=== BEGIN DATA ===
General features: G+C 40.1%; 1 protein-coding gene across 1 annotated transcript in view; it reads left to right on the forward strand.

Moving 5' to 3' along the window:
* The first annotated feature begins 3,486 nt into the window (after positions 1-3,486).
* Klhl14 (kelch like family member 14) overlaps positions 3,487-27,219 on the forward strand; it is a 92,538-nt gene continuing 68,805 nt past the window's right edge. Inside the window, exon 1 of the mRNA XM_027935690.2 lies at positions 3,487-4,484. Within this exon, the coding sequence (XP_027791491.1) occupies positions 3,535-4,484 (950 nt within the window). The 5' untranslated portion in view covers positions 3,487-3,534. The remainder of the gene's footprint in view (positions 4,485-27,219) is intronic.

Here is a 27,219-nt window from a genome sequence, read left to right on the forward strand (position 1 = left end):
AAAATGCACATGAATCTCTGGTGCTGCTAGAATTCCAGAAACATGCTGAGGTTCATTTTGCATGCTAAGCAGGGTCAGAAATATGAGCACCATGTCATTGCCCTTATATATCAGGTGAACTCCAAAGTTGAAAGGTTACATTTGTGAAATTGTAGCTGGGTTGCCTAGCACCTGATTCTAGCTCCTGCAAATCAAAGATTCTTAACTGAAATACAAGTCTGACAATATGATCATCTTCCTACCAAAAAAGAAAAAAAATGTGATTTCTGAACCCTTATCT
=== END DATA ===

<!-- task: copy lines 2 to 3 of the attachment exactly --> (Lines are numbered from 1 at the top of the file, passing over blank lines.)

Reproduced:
Moving 5' to 3' along the window:
* The first annotated feature begins 3,486 nt into the window (after positions 1-3,486).